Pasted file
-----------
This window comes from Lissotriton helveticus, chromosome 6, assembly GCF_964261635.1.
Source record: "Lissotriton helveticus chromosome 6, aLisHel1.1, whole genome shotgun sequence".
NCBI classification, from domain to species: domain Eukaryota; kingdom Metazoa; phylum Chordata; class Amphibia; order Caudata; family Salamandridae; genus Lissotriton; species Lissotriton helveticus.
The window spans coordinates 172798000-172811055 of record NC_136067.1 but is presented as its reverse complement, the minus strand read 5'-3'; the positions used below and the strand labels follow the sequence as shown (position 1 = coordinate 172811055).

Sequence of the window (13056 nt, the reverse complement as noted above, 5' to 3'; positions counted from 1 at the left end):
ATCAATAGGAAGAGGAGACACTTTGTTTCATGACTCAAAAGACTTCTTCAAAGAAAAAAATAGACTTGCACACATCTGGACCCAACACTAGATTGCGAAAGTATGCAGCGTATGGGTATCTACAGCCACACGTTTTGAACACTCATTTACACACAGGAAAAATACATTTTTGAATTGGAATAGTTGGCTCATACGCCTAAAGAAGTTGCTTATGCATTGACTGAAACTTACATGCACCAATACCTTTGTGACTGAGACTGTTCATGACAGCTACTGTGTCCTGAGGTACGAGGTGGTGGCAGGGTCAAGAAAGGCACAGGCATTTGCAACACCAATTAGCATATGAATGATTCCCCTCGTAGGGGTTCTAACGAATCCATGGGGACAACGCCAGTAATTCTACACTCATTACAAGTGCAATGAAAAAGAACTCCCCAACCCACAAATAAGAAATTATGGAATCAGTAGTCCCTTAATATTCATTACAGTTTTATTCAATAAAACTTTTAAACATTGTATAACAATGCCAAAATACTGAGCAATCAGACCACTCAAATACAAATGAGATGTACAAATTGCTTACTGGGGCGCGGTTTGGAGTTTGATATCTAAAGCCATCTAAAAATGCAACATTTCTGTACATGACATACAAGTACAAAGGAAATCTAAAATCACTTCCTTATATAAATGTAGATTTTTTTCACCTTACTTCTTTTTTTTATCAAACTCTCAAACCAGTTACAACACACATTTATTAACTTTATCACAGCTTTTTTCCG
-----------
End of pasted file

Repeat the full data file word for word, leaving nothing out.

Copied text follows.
This window comes from Lissotriton helveticus, chromosome 6, assembly GCF_964261635.1.
Source record: "Lissotriton helveticus chromosome 6, aLisHel1.1, whole genome shotgun sequence".
NCBI classification, from domain to species: domain Eukaryota; kingdom Metazoa; phylum Chordata; class Amphibia; order Caudata; family Salamandridae; genus Lissotriton; species Lissotriton helveticus.
The window spans coordinates 172798000-172811055 of record NC_136067.1 but is presented as its reverse complement, the minus strand read 5'-3'; the positions used below and the strand labels follow the sequence as shown (position 1 = coordinate 172811055).

Sequence of the window (13056 nt, the reverse complement as noted above, 5' to 3'; positions counted from 1 at the left end):
ATCAATAGGAAGAGGAGACACTTTGTTTCATGACTCAAAAGACTTCTTCAAAGAAAAAAATAGACTTGCACACATCTGGACCCAACACTAGATTGCGAAAGTATGCAGCGTATGGGTATCTACAGCCACACGTTTTGAACACTCATTTACACACAGGAAAAATACATTTTTGAATTGGAATAGTTGGCTCATACGCCTAAAGAAGTTGCTTATGCATTGACTGAAACTTACATGCACCAATACCTTTGTGACTGAGACTGTTCATGACAGCTACTGTGTCCTGAGGTACGAGGTGGTGGCAGGGTCAAGAAAGGCACAGGCATTTGCAACACCAATTAGCATATGAATGATTCCCCTCGTAGGGGTTCTAACGAATCCATGGGGACAACGCCAGTAATTCTACACTCATTACAAGTGCAATGAAAAAGAACTCCCCAACCCACAAATAAGAAATTATGGAATCAGTAGTCCCTTAATATTCATTACAGTTTTATTCAATAAAACTTTTAAACATTGTATAACAATGCCAAAATACTGAGCAATCAGACCACTCAAATACAAATGAGATGTACAAATTGCTTACTGGGGCGCGGTTTGGAGTTTGATATCTAAAGCCATCTAAAAATGCAACATTTCTGTACATGACATACAAGTACAAAGGAAATCTAAAATCACTTCCTTATATAAATGTAGATTTTTTTCACCTTACTTCTTTTTTTTATCAAACTCTCAAACCAGTTACAACACACATTTATTAACTTTATCACAGCTTTTTTCCG